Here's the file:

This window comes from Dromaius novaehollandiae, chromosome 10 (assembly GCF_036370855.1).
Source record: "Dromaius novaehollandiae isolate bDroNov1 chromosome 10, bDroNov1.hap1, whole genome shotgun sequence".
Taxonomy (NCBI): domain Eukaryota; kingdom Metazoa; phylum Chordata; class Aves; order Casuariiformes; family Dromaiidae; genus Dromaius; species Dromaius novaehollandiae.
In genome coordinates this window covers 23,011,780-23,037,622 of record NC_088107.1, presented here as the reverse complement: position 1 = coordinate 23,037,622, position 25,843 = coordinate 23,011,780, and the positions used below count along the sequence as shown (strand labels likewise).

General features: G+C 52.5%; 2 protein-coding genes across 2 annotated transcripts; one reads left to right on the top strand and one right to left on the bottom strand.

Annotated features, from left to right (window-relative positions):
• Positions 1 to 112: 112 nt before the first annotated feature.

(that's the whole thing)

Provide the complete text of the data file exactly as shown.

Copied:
This window comes from Dromaius novaehollandiae, chromosome 10 (assembly GCF_036370855.1).
Source record: "Dromaius novaehollandiae isolate bDroNov1 chromosome 10, bDroNov1.hap1, whole genome shotgun sequence".
Taxonomy (NCBI): domain Eukaryota; kingdom Metazoa; phylum Chordata; class Aves; order Casuariiformes; family Dromaiidae; genus Dromaius; species Dromaius novaehollandiae.
In genome coordinates this window covers 23,011,780-23,037,622 of record NC_088107.1, presented here as the reverse complement: position 1 = coordinate 23,037,622, position 25,843 = coordinate 23,011,780, and the positions used below count along the sequence as shown (strand labels likewise).

General features: G+C 52.5%; 2 protein-coding genes across 2 annotated transcripts; one reads left to right on the top strand and one right to left on the bottom strand.

Annotated features, from left to right (window-relative positions):
• Positions 1 to 112: 112 nt before the first annotated feature.